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Tuberculosis

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by

Maddie Brandt

on 6 February 2014

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Transcript of Tuberculosis

Tuberculosis
Genome Size
Genome sequenced in 1998
Circular chromosomes
4,200,000 nucleotides long (base pairs)
Contains 3959 genes
8% code for lipid metabolism
Treatment
Difficult to treat
Multiple antibiotics are used at once
This targets the bacteria in different ways
Less likely bacteria will develop resistance
TB Facts
Scientific Name: Mycobacterium Tuberculosis
Mycobacteriaceae Family
Discovered in 1882 by Robert Koch
Earned Nobel Prize in Medicine
Leading cause of death from bacterial infectious disease
As many as 2 billion people infected by tuberculosis
1.5 million die each year
Host Range
Primarily a pathogen in mammalian respiratory systems
Mycobacterium Bovis:
Cattle
Badgers
Deer
Goats
Pigs
Some strains adapted to infect humans specifically
Symptoms
Bad cough lasting 3+ weeks
chest pain
coughing up blood/sputum
dyspnea (shortness of breath)
weakness/fatigue
weight loss
no appetite
chills
fever
night sweats
Bacterial Structure
Small bacillus bacteria (rod-shaped)
Withstands weak disinfectants
Slow growth rate due to tough cell wall
Cell wall prevents passage of nutrients into cell
Unusual waxy coating on cell surface made of mycolic acids
Long fatty acids found in cell walls of bacteria
Doesn't allow fluid to pass through cell walls
Lack outer membrane, classifying it as acid-fast
Gram positive
Cannot be gram stained as mycolic acids prevent fluids from going through the cell wall
By: Kaylee Gutschow and Maddie Brandt
Drugs used in Tuberculosis Treatment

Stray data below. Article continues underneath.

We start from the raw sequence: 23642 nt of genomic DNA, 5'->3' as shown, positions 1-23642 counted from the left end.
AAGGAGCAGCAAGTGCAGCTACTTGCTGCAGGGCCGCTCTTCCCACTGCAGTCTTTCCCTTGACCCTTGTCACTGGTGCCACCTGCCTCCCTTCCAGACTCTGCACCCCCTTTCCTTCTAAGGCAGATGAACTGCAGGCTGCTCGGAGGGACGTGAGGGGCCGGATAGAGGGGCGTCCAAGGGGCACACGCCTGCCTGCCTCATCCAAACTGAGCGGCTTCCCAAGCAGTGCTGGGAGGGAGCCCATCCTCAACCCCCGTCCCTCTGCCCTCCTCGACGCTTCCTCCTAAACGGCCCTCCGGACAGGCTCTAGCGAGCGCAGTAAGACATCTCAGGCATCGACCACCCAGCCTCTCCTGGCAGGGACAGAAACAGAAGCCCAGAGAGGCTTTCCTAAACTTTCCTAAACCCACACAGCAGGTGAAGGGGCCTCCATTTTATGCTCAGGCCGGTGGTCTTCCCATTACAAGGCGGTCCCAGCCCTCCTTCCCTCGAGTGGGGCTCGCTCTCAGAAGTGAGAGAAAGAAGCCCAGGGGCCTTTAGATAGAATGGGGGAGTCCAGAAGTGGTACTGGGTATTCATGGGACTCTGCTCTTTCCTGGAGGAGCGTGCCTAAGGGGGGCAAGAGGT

Isoniazid:
Prevents formation of mycolic acids
Needed to form bacterial walls
Interferes with cell metabolism
Rifamycins:
Binds to RNA polymerase
Acts as wall, blocking RNA from elongating
Long Term Effects
Lung damage
collapsed lung
Other organ damage
liver especially
Joint damage
abscesses
swelling
arthritis
Eye problems
swelling in retina
Death
5% fatality rate
Time until death varies by person
TB Infection
Latent and Active Tuberculosis
Two Categories:
Pulmonary
Extrapulmonary
Pulmonary
Primary Tuberculosis Pneumonia
Uncommon and very infectious
Tuberculosis Pleurisy
Granuloma at edge of lung ruptures into pleural space
Liquid can be found in pleural space
When bacteria invades this space fluid increases and lung compresses
Cavitary Tuberculosis
Forms cavities (enlarged air spaces) in upper lobes of the lung
Miliary Tuberculosis
Disseminated TB
Small nodules on lungs
Extremely dangerous
Laryngeal Tuberculosis
Infects larynx and vocal cord area
Spread of Tuberculosis
Airborne
Only active tuberculosis disease cases can spread infection
Transmitted by:
Coughing
Sneezing
Talking
Contact w/ contaminated surfaces
Incubation period: 2-12 weeks
Immune Response:
Failed Response: Active Tuberculosis
Granulomas
TB Tests
Vaccine
Bacille Calmette-Guerin (BCG)
Live, weakened Mycobacterium Bovis bacteria
Bibliography
http://www.immunizationinfo.org/vaccines/tuberculosis
http://www.netdoctor.co.uk/infections/medicines/isoniazid.html#ixzz2sHwHkPlX
http://www.cdc.gov/tb/topic/treatment/default.htm
http://www.cdc.gov/tb/topic/treatment/tbdisease.htm
http://newswire.rockefeller.edu/2008/08/19/rifamycin-antibiotics-attack-tuberculosis-bacteria-with-walls-not-signals/
http://www.everydayhealth.com/tuberculosis/death-from-a-preventable-disease.aspx
http://www.everydayhealth.com/tuberculosis/complications.aspx
http://textbookofbacteriology.net/tuberculosis.html
http://en.wikipedia.org/wiki/Mycobacterium_tuberculosis
http://www.vanderbilt.edu/HRS/wellness/OHC/ohctb.pdf
http://www.ncbi.nlm.nih.gov/pubmed/19584488
http://www.pbs.org/wgbh/rxforsurvival/series/diseases/tuberculosis.html
Mantoux Tuberculin Skin Test
Inject purified M. Tuberculosis proteins (tuberculin) into arm
Interferon Gamma Release Assays (IGRA)
Measures immune system reaction to tuberculosis bacteria
Tests blood in laboratory
Extrapulmonary Tuberculosis
Lymph Node Disease
Uncontrolled replication
Enlarged lymph node
Can develop passageway to skin
Tuberculosis Peritonitis
Outer lining of intestines/abdominal wall
Abdominal distention
Tuberculosis Pericarditis
Space between pericardium (heart membrane) and heart fills with fluid
Osteal Tuberculosis
Infection in bones
Most common in spine
Renal Tuberculosis
White blood cells in urine
Can affect reproductive organs
Adrenal Tuberculosis
Adrenal gland insufficiency
Tuberculosis Meningitis
Affects meninges (brain/spinal cord membrane)
Leads to permanent impairment and death
Normal Lungs
Tuberculosis Lungs
Full transcript